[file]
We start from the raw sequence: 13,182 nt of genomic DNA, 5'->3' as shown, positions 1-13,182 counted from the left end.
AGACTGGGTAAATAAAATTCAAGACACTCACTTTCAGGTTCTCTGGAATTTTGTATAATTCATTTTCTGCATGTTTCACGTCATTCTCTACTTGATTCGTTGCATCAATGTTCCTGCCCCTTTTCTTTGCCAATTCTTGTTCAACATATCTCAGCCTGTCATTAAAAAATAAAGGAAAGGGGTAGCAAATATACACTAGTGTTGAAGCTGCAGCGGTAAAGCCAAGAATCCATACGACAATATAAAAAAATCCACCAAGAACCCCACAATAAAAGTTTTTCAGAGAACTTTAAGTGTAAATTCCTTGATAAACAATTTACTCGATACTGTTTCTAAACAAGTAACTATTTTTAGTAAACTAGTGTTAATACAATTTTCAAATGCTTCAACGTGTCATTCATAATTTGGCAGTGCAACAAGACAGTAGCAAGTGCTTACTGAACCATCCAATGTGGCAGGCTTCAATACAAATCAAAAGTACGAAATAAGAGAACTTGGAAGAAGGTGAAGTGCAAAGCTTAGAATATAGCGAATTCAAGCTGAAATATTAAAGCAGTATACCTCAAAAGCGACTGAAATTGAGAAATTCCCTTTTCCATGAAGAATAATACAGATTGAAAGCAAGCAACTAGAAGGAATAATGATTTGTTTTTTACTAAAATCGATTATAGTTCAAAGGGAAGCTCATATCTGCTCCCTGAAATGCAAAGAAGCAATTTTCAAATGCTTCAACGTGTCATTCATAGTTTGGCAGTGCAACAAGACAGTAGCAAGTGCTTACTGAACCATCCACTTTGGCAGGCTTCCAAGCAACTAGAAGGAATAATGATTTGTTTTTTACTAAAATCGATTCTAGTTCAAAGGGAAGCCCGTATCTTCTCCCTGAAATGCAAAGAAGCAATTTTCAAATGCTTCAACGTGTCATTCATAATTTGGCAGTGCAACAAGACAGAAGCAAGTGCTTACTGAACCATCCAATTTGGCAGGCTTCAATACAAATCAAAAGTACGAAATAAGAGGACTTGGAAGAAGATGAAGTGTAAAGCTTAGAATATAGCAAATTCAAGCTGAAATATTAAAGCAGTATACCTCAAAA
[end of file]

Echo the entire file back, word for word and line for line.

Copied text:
We start from the raw sequence: 13,182 nt of genomic DNA, 5'->3' as shown, positions 1-13,182 counted from the left end.
AGACTGGGTAAATAAAATTCAAGACACTCACTTTCAGGTTCTCTGGAATTTTGTATAATTCATTTTCTGCATGTTTCACGTCATTCTCTACTTGATTCGTTGCATCAATGTTCCTGCCCCTTTTCTTTGCCAATTCTTGTTCAACATATCTCAGCCTGTCATTAAAAAATAAAGGAAAGGGGTAGCAAATATACACTAGTGTTGAAGCTGCAGCGGTAAAGCCAAGAATCCATACGACAATATAAAAAAATCCACCAAGAACCCCACAATAAAAGTTTTTCAGAGAACTTTAAGTGTAAATTCCTTGATAAACAATTTACTCGATACTGTTTCTAAACAAGTAACTATTTTTAGTAAACTAGTGTTAATACAATTTTCAAATGCTTCAACGTGTCATTCATAATTTGGCAGTGCAACAAGACAGTAGCAAGTGCTTACTGAACCATCCAATGTGGCAGGCTTCAATACAAATCAAAAGTACGAAATAAGAGAACTTGGAAGAAGGTGAAGTGCAAAGCTTAGAATATAGCGAATTCAAGCTGAAATATTAAAGCAGTATACCTCAAAAGCGACTGAAATTGAGAAATTCCCTTTTCCATGAAGAATAATACAGATTGAAAGCAAGCAACTAGAAGGAATAATGATTTGTTTTTTACTAAAATCGATTATAGTTCAAAGGGAAGCTCATATCTGCTCCCTGAAATGCAAAGAAGCAATTTTCAAATGCTTCAACGTGTCATTCATAGTTTGGCAGTGCAACAAGACAGTAGCAAGTGCTTACTGAACCATCCACTTTGGCAGGCTTCCAAGCAACTAGAAGGAATAATGATTTGTTTTTTACTAAAATCGATTCTAGTTCAAAGGGAAGCCCGTATCTTCTCCCTGAAATGCAAAGAAGCAATTTTCAAATGCTTCAACGTGTCATTCATAATTTGGCAGTGCAACAAGACAGAAGCAAGTGCTTACTGAACCATCCAATTTGGCAGGCTTCAATACAAATCAAAAGTACGAAATAAGAGGACTTGGAAGAAGATGAAGTGTAAAGCTTAGAATATAGCAAATTCAAGCTGAAATATTAAAGCAGTATACCTCAAAA